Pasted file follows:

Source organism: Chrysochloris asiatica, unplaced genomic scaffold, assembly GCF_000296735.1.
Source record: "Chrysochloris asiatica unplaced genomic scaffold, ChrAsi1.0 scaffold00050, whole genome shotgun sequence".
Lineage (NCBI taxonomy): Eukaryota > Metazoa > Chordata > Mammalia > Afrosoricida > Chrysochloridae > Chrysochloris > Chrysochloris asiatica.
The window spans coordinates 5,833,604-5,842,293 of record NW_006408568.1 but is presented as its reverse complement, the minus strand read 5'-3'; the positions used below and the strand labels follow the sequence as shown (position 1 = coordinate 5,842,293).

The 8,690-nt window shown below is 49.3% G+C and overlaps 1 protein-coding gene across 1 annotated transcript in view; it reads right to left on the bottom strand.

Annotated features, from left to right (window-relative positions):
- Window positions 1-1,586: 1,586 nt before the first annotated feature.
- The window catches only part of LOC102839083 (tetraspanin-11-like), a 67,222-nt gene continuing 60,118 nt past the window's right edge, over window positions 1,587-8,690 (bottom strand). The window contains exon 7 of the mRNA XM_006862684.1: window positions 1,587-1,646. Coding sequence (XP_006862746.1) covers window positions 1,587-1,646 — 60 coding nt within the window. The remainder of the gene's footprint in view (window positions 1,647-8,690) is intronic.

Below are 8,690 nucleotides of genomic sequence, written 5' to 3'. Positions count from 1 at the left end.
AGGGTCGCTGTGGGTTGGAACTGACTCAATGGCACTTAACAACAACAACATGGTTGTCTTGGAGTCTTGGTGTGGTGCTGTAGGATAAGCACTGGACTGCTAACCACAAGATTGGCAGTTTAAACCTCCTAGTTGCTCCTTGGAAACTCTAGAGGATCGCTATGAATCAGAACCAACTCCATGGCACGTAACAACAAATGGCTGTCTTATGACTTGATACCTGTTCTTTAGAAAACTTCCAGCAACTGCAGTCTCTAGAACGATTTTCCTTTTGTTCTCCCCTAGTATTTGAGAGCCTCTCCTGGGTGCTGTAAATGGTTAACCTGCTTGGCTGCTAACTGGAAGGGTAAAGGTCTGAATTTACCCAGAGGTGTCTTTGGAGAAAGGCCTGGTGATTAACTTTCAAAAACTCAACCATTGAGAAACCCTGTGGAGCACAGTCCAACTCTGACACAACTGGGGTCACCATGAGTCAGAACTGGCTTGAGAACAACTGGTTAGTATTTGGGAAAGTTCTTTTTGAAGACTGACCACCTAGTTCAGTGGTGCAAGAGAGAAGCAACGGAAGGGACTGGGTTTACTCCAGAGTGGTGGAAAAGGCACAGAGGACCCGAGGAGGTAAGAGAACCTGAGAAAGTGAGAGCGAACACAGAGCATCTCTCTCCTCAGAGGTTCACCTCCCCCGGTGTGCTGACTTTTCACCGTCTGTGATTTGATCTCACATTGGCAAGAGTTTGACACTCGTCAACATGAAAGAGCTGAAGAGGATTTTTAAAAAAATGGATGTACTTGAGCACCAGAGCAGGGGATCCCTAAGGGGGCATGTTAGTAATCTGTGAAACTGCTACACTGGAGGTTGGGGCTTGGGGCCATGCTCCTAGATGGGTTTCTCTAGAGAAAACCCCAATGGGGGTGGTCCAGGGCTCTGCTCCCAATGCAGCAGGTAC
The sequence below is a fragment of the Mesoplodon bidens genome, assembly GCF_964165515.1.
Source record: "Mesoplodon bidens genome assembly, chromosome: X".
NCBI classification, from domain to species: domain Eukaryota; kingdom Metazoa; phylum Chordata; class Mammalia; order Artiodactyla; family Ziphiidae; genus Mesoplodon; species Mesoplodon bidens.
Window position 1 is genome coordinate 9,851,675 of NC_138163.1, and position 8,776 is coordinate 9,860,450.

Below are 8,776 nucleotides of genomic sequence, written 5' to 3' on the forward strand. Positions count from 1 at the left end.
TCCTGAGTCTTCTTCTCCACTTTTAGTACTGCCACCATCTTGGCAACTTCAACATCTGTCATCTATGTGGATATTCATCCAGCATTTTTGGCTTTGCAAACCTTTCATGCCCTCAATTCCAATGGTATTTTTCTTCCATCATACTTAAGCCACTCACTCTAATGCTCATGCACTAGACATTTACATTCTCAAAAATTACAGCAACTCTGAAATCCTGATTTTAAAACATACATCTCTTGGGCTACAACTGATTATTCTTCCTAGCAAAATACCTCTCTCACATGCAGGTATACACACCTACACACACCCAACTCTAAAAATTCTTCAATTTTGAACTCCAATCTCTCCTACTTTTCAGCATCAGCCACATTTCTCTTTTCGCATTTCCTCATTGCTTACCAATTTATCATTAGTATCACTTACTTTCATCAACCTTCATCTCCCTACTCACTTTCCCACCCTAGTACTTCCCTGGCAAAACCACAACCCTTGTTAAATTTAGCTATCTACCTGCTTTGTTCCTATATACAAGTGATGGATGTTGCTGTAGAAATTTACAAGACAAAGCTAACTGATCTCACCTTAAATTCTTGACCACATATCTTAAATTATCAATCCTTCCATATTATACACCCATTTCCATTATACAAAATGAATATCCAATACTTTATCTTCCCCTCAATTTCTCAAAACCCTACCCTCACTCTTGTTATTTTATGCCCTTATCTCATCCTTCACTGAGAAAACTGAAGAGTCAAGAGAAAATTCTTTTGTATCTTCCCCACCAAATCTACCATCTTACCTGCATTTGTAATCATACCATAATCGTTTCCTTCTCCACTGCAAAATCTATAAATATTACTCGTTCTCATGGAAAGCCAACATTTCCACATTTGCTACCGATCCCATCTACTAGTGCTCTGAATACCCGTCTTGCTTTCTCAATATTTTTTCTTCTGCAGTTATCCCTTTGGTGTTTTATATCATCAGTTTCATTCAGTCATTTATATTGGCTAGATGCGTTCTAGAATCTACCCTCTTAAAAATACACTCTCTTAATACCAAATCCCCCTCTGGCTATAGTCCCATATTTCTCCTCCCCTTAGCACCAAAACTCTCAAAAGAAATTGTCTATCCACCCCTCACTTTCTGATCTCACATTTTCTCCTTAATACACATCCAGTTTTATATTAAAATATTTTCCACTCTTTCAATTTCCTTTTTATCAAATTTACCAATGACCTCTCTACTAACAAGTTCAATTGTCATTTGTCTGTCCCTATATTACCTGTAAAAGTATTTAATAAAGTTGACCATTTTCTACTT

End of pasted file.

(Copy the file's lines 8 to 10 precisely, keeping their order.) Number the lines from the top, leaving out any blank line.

- The window catches only part of LOC102839083 (tetraspanin-11-like), a 67,222-nt gene continuing 60,118 nt past the window's right edge, over window positions 1,587-8,690 (bottom strand). The window contains exon 7 of the mRNA XM_006862684.1: window positions 1,587-1,646. Coding sequence (XP_006862746.1) covers window positions 1,587-1,646 — 60 coding nt within the window. The remainder of the gene's footprint in view (window positions 1,647-8,690) is intronic.

Below are 8,690 nucleotides of genomic sequence, written 5' to 3'. Positions count from 1 at the left end.
AGGGTCGCTGTGGGTTGGAACTGACTCAATGGCACTTAACAACAACAACATGGTTGTCTTGGAGTCTTGGTGTGGTGCTGTAGGATAAGCACTGGACTGCTAACCACAAGATTGGCAGTTTAAACCTCCTAGTTGCTCCTTGGAAACTCTAGAGGATCGCTATGAATCAGAACCAACTCCATGGCACGTAACAACAAATGGCTGTCTTATGACTTGATACCTGTTCTTTAGAAAACTTCCAGCAACTGCAGTCTCTAGAACGATTTTCCTTTTGTTCTCCCCTAGTATTTGAGAGCCTCTCCTGGGTGCTGTAAATGGTTAACCTGCTTGGCTGCTAACTGGAAGGGTAAAGGTCTGAATTTACCCAGAGGTGTCTTTGGAGAAAGGCCTGGTGATTAACTTTCAAAAACTCAACCATTGAGAAACCCTGTGGAGCACAGTCCAACTCTGACACAACTGGGGTCACCATGAGTCAGAACTGGCTTGAGAACAACTGGTTAGTATTTGGGAAAGTTCTTTTTGAAGACTGACCACCTAGTTCAGTGGTGCAAGAGAGAAGCAACGGAAGGGACTGGGTTTACTCCAGAGTGGTGGAAAAGGCACAGAGGACCCGAGGAGGTAAGAGAACCTGAGAAAGTGAGAGCGAACACAGAGCATCTCTCTCCTCAGAGGTTCACCTCCCCCGGTGTGCTGACTTTTCACCGTCTGTGATTTGATCTCACATTGGCAAGAGTTTGACACTCGTCAACATGAAAGAGCTGAAGAGGATTTTTAAAAAAATGGATGTACTTGAGCACCAGAGCAGGGGATCCCTAAGGGGGCATGTTAGTAATCTGTGAAACTGCTACACTGGAGGTTGGGGCTTGGGGCCATGCTCCTAGATGGGTTTCTCTAGAGAAAACCCCAATGGGGGTGGTCCAGGGCTCTGCTCCCAATGCAGCAGGTAC